I came to love reading in a roundabout way. I wanted to be an informed, persuasive preacher. So, I read about the evangelists who were making waves, causing a stir, drawing a crowd. They were shepherding people in search of answers to one of the most urgent questions that mortals could ask: “How do I get right with God?”

Preachers were my first heroes. They were rock stars in an age when no other celebrities ventured into the desolate rural hills of a big tropical island where lives were cheap, short, full of trauma and civic neglect. That’s where I grew up.

Suddenly, people had priorities and purpose

Way back in the late 1940s there were few venues in which people could gather, sing, visit, break bread and celebrate life. Then, evangelical preachers came, pitched their makeshift tents in an otherwise overlooked part of an abandoned colony and gave awesome, eloquent performances. They exploded with fervor and holy zeal, giving hope, introducing discipline, demanding temperance and organizing believers into church groups. Suddenly, converts had priorities and purposes to compete with the bleak realities wreaking havoc in the lives of the oppressed. It was breathtaking to watch these men with silver tongues calling people to repent, lead and unite. I was so impressed!

The more I heard, the more it fueled my hunger

The best preachers told stories with punch lines that revealed great truths. They opened scriptures, read dramatically, challenging listeners to apply biblical solutions to problems threatening their existence.

They gave meaning to the forgotten ones. In return, they were celebrated and compensated. Their reputations and their territories grew. They persuaded passive listeners into becoming active believers.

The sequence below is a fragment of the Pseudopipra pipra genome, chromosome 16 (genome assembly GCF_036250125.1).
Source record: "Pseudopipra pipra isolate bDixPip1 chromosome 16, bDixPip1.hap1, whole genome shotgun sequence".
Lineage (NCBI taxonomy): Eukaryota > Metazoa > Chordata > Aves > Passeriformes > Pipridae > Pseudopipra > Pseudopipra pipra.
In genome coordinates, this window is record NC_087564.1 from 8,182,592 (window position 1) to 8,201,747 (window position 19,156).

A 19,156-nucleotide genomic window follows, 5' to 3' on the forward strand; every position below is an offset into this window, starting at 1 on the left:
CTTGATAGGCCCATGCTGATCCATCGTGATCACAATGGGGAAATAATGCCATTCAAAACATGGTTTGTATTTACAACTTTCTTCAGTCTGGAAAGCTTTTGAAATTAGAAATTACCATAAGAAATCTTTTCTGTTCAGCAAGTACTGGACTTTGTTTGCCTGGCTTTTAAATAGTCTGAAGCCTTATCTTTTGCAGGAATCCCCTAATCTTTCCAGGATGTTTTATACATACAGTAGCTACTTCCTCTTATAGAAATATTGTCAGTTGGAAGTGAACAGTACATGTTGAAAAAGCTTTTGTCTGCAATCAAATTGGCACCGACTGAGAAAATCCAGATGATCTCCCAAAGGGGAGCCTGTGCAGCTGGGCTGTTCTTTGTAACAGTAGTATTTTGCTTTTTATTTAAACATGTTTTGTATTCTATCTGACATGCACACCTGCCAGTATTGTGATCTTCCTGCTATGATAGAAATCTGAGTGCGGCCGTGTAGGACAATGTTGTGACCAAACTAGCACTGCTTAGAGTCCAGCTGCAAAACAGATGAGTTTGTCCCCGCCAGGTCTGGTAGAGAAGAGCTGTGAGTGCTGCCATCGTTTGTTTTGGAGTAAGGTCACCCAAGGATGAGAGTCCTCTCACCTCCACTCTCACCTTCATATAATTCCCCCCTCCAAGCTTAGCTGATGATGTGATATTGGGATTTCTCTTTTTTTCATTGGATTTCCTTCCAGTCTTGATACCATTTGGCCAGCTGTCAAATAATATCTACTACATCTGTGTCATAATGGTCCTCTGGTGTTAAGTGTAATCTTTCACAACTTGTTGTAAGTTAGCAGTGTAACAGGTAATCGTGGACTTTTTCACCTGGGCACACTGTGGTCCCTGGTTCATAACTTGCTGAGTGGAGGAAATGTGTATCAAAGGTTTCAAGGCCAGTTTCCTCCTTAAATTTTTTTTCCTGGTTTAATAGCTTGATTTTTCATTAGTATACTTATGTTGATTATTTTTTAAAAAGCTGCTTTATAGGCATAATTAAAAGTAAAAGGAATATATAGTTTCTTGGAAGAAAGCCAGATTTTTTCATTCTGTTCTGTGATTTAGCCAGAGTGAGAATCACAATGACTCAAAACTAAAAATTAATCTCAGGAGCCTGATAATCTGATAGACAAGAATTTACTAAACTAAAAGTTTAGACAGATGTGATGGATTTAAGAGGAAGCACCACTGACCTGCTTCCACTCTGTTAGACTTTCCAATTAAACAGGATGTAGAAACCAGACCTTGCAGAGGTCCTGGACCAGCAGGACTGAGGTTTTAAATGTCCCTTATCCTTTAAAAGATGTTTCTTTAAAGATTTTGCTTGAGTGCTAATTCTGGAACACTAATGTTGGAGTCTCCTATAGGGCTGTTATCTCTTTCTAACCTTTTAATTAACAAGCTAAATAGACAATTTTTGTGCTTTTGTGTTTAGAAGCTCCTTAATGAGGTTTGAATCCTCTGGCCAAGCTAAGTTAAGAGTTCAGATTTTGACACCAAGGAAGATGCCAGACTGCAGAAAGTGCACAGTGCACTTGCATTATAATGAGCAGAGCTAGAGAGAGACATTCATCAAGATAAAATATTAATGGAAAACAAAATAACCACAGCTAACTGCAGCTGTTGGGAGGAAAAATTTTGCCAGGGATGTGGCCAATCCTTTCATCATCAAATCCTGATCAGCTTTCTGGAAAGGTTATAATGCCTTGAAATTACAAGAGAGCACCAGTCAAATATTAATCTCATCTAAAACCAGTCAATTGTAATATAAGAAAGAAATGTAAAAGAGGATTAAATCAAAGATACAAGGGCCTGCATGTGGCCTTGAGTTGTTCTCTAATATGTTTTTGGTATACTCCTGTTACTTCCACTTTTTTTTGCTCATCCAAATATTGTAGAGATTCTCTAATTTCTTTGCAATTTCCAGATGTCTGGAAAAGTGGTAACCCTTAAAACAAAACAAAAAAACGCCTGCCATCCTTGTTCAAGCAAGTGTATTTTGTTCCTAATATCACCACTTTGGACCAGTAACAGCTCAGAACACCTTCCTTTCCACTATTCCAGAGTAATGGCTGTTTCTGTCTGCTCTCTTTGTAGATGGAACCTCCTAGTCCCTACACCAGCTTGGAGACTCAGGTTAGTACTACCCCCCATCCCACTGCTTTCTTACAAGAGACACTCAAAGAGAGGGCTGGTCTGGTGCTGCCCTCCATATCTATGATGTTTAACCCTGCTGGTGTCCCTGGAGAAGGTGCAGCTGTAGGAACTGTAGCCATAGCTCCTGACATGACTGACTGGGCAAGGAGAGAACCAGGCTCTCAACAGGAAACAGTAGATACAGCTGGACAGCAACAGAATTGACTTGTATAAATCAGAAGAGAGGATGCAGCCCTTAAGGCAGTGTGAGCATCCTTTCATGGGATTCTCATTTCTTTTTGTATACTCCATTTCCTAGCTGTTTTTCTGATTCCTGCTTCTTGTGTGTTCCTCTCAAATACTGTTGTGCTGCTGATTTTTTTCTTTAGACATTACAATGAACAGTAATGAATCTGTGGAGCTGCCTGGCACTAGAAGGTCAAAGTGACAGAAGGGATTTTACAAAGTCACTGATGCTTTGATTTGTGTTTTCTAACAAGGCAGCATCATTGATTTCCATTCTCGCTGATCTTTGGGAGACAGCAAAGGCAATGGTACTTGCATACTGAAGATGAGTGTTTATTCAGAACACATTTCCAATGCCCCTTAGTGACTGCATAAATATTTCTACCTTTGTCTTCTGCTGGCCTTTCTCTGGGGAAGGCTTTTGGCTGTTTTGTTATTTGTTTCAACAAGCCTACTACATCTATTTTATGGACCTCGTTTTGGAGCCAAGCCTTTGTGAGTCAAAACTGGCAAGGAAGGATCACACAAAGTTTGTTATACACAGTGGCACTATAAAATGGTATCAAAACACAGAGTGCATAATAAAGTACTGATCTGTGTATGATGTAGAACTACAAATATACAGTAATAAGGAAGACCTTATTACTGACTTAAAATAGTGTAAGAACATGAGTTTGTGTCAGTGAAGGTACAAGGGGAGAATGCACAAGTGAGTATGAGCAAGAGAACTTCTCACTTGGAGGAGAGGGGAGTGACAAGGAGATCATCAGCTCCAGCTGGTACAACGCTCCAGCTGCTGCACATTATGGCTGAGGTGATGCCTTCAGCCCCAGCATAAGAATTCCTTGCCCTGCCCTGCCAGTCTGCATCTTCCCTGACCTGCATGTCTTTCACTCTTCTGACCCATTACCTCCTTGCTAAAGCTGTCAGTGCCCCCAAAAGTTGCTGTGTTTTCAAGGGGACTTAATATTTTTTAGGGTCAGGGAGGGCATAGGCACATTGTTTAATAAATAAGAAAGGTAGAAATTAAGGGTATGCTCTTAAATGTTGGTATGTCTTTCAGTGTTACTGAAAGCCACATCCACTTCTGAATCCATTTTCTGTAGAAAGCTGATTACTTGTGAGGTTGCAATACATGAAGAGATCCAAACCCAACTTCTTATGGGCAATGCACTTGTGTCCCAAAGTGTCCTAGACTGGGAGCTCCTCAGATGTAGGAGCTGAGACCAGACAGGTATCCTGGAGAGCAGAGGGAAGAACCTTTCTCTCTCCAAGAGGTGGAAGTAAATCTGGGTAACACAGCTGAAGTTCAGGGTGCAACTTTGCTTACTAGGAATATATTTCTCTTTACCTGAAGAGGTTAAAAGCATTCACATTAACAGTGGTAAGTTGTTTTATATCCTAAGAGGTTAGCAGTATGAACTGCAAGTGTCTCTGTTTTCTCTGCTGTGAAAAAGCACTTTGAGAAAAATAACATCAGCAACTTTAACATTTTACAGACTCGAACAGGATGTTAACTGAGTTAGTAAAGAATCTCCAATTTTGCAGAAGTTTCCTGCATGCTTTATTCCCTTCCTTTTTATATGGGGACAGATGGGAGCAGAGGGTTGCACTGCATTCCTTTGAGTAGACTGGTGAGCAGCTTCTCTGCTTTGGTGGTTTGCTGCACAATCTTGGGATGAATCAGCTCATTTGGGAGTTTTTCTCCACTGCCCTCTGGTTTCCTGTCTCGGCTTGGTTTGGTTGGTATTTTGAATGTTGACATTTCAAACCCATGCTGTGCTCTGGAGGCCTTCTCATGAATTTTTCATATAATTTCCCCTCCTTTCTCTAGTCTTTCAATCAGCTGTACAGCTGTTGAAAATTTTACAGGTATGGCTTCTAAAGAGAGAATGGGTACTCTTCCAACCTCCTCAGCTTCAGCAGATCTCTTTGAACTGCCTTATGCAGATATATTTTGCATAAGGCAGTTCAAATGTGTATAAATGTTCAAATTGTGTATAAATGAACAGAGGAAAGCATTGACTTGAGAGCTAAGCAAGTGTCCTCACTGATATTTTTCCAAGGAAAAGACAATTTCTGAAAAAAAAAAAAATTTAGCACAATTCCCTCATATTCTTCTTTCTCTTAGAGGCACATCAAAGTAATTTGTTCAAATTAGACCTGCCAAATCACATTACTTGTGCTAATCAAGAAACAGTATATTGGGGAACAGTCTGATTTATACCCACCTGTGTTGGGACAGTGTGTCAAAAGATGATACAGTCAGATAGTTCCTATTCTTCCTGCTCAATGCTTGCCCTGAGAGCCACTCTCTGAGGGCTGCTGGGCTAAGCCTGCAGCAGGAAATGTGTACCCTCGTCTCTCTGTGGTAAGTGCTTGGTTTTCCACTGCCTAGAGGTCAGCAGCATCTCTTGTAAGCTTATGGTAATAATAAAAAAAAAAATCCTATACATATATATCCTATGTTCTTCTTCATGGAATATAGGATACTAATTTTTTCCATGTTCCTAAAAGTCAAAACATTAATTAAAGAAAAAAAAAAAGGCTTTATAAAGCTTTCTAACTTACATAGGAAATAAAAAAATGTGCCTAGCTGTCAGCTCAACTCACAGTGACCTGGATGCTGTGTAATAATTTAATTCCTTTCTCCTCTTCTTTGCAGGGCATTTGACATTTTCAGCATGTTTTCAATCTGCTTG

They were motivators of the unmotivated. They brought those on the fringes into the fold. I was awestruck. The more I heard them, the more they fueled my hunger and desire to join their ranks. I was hooked.

Preachers were famous; revivals inspired me

I was still a young boy when I left rural Puerto Rico to join my mother in New York City. We began to attend church. I also accompanied her to evangelistic crusades. Preachers were famous in that great city too. The religious revivals of the 1950s after World War II also inspired me. Billy Graham’s “Hour of Decision” on radio and Bishop Fulton J. Sheen’s “Life is Worth Living” on TV enthralled Protestants and Catholics nationwide. Rev. Charles Manuel “Sweet Daddy” Grace and “Father M.J. Divine” were legendary ministers in Black Harlem and beyond. The Puerto Rican preachers added a new face and accent to the mix.

Too black for white folks, not black enough for African Americans

I wanted to discover how the masters of the pulpit honed their skills and practiced their craft. My passion to deliver entertaining, powerful messages drove me to read biographies and sermons. I was learning the techniques for engaging listeners to pay attention to my messages. I became accomplished at projecting my voice and practicing the art of performing on stage. Reading led me to pursue more formal education. Finally, I was ready.

Nonetheless, my path to becoming a preacher was cut short. Church leaders found my multiracial blended identity a stumbling block in the age of segregation. I was too black for white churches and not black enough for African Americans, so I was told.

Reading and education can let you change paths and still make a meaningful life

But by then, I was educated. By graduating from high school and college, I had options. I was coached to teach. Persuasive speaking skills made my teaching come alive. Advocating for students from book-poor homes became my passion. My new vocation, while not conventionally religious, remained spiritually important.

What burning questions do you have? Are they connected to your interest in a particular field of study? Are you trying to figure out how to bounce back from adversity and become resilient? When confronting challenges, if plan “A” is blocked what is your plan “B”? Embracing reading as the gateway to becoming educated and expanding your options may very well hold the answers to your urgent questions as well.

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